Following the assassination of President John F. Kennedy, First Lady Jacqueline Kennedy fights through grief and trauma to regain her faith, console her children, and define her husband's historic legacy.
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John Lee Hancock
John Carroll Lynch
Jackie is a portrait of one of the most important and tragic moments in American history, seen through the eyes of the iconic First Lady, then Jacqueline Kennedy. Jackie places us in her world during the days immediately following her husband's assassination. Known for her extraordinary dignity and poise, here we see a portrait of the First Lady as she fights to establish her husband's legacy and the world of "Camelot" that she created and loved so well. Written by
Fox Searchlight Pictures
One especially stormy and evocative scene for Natalie Portman comes as a fictional moment, as Jackie listens to a recording of "Camelot", while roaming the White House, desperately trying on a series of gowns and dresses, none of which seems to express what she wants in this moment, when all her instincts are to unravel, yet she must continue with her façade some way and somehow. Pablo Larraín said of the scene: "You have the most stylish woman in the world not knowing how to dress, because suddenly, she didn't know exactly who she was. Our thought was that she would just keep trying dresses, and with Natalie, it ended up as a beautiful, sad metaphor of an internal crisis of identity." See more »
When Jackie first turns on the phonograph, you hear her click the ON switch, but the record does not start to rotate. It is a stack phonograph, so the record first has to drop down the spindle onto the turntable, which we cannot see after the camera pans away. As she picks up her glass, we hear two clunks, then we immediately hear the hiss of the needle on the record. Before the record started playing, we should have actually heard two different noises from the record player: a clunk when the record dropped onto the turntable, then a click when the tone arm moved into position. See more »
Mrs. Kennedy? They told me to come up. And I'm so sorry for your loss.
Have you read what they've been writing? Krock and Merriman and all the rest?
Yes, I have.
Merriman's such a bitter man. It's been just one week. Already they're treating him like some dusty old artifact to be shelved away. That's no way to be remembered.
And how would you like him remembered, Mrs. Kennedy?
You understand that I will be editing this conversation just in case I don't say exactly ...
[...] See more »
Hopefully this is not the future of American cinema
I've given this my harshest rating yet. One wonders how something like this abomination gets greenlighted. Although the overall concept of focusing on Jackie in the immediate aftermath of the assassination isn't a poor concept in theory (although one wonders what greater understanding of the public would result, or of what value that would actually be), in practice the film fails to convey much more than to purport a great deal of alternating anger and helplessness (but not grief) by JFK's widow.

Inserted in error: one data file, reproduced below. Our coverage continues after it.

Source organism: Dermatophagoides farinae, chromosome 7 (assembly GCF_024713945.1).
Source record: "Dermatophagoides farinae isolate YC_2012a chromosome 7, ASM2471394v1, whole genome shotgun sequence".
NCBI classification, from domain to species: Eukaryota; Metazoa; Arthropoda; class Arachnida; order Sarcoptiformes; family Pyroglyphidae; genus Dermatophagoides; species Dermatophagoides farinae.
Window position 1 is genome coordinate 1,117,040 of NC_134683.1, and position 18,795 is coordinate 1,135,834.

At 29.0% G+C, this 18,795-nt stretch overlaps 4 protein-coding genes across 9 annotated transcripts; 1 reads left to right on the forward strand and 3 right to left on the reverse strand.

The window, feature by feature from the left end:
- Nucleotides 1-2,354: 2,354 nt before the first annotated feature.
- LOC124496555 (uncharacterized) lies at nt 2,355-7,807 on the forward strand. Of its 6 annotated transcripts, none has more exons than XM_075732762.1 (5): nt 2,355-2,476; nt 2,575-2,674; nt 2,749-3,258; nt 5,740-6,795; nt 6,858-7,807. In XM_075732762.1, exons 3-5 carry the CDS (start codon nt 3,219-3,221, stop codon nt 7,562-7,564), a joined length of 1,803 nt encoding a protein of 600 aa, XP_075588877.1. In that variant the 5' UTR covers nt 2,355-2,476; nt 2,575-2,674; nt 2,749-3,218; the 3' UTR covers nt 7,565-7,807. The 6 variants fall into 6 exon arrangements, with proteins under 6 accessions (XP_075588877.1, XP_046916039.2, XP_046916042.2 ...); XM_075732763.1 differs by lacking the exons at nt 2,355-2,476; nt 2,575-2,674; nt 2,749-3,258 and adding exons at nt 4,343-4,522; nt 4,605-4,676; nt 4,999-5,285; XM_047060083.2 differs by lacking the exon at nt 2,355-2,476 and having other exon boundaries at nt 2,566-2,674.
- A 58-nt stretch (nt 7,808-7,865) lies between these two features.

It uses a device throughout the film, that of showing Jackie's performance in a televised tour of the White House, juxtaposed with those feelings I have mentioned. The intent may be to show that Jackie was just a phony, a hard bitch that chainsmoked and stomped around ranting when she wasn't alone, walking zombielike around the West Wing (but was not so self-absorbed that she didn't completely ignore her children). If this is indeed the intent, it's an especially mean-spirited way of doing it, as we are given only brief glimpses of a living JFK.
But what makes this a truly awful film is the script and the directing. It's difficult to direct from a bad script, of course, but the protracted use of extreme closeups with an accompanying ominous, repetitious, pounding musical score makes the bad dialogue cringeworthy. The most egregious examples of this occur in the scenes with RFK and the priest. The words written for Bobby are particularly unbelievable and out of character, and both Peter Sarsgaard and Natalie Portman deliver their poorly-written lines with the effort one would expect in a film that just represents a payday for everyone involved.
It's unclear if any of the events and conversations depicted are factual; but I have some real suspicions that the film makers just made this stuff up. It's a soulless film that doesn't get or seem to want any emotional investment from the audience, and once it's over with, you just think, why spend all this time and effort on such a dismal project?
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